I`ve just been watching THE LATEST NEWS ON THE 2020 CORONAVIRUS! making me wonder ??
    I also remember COLLAPSING as I was walking down the street with HONG KONG FLU in 1956
    Woke up in hospital…..TOOK MANY WEEKS TO RECOVER!!

    while air travel will spread the virus faster today than before, the news of such virus is traveling even faster today, as can be seen in the current outbreak of 2019CoV. People around the world are in a state of panic as soon as it is reported. China did a total lock down pretty quickly. Nowadays, we get more information about the characteristics of the virus, like the temperature and humidity condition that is favorable/unfavorable to it, Scientists can produce a vaccine much sooner than before. So yes, we should be vigilant, but we do not need to be too scared to live our life normally.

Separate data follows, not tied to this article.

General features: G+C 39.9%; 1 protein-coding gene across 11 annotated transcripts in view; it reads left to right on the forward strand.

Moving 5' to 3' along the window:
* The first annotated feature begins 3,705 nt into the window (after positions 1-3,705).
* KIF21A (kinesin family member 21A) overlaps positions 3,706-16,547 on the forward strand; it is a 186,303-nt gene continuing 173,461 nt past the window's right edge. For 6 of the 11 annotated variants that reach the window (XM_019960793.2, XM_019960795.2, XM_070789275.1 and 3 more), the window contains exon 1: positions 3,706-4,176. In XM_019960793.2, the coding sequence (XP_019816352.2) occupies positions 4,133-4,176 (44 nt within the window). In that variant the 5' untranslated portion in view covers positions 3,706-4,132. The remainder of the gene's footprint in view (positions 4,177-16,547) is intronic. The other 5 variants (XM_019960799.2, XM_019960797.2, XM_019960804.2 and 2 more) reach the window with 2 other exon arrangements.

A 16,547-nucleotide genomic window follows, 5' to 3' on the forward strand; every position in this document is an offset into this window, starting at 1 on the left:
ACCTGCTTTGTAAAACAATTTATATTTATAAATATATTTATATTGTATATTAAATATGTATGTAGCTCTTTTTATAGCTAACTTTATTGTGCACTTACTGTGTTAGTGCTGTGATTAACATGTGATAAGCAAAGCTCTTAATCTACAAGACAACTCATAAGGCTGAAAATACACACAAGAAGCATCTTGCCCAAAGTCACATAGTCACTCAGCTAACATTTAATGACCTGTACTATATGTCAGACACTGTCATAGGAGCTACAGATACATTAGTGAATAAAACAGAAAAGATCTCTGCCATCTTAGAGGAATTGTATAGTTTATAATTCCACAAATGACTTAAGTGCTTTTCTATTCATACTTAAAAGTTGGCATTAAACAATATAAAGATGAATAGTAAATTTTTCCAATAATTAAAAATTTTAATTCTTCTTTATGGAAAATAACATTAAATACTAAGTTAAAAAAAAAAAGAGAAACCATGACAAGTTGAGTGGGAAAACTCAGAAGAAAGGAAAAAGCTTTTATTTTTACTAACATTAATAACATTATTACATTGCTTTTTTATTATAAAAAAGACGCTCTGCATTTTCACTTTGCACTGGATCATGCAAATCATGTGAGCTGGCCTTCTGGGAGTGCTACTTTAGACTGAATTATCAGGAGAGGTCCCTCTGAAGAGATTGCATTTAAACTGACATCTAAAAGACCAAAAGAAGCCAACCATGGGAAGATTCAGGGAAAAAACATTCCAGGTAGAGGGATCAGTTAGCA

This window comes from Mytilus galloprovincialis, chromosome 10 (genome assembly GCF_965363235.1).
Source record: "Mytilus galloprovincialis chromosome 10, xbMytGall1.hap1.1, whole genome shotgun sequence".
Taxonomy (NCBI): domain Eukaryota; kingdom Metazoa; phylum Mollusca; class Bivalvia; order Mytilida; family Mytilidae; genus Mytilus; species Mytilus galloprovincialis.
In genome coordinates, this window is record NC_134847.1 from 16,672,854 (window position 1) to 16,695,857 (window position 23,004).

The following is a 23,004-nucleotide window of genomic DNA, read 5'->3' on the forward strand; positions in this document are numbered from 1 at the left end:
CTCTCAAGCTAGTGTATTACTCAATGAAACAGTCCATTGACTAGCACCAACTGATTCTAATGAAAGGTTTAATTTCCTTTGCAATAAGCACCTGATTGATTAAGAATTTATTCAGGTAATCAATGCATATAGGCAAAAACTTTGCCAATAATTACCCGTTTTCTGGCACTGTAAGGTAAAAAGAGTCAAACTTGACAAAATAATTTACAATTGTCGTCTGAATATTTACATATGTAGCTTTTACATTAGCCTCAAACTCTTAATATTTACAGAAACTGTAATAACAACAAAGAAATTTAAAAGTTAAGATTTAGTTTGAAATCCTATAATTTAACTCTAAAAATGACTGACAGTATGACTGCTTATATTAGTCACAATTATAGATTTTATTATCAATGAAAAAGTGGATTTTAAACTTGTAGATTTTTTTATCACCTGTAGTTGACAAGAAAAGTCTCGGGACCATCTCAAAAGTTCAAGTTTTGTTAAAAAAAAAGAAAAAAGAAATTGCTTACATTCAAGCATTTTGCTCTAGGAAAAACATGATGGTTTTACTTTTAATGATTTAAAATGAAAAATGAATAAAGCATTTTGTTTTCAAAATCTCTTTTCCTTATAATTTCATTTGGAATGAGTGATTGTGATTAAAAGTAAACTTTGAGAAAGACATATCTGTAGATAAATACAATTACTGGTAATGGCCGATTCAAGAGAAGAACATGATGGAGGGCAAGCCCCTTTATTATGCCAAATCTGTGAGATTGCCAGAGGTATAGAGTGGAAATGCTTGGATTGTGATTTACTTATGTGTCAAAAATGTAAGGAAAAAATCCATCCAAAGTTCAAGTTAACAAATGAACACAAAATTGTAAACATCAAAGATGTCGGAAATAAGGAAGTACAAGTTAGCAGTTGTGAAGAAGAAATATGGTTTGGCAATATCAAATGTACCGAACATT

Actually, if you read how fast the flu spread, and how many died, some within 24 hours, we have come a long way! It took over 30 years to develop a flu vaccine, and within 3 months of coronavirus hitting, we have already started the clinical trials of a vaccine. Amazing!!

    It’s like you saw into the future. The very not so distant future. Thanks for writing this as it reinforces the steps and procedures being followed today. If only they had been implemented sooner.

    From this article I think WHO and CDC have not learned much to be in preparation. After 100 year another virus is here to take million lives away. Poor nation like Africa is in trouble. America should have known better to be prepare after 100years. God save us all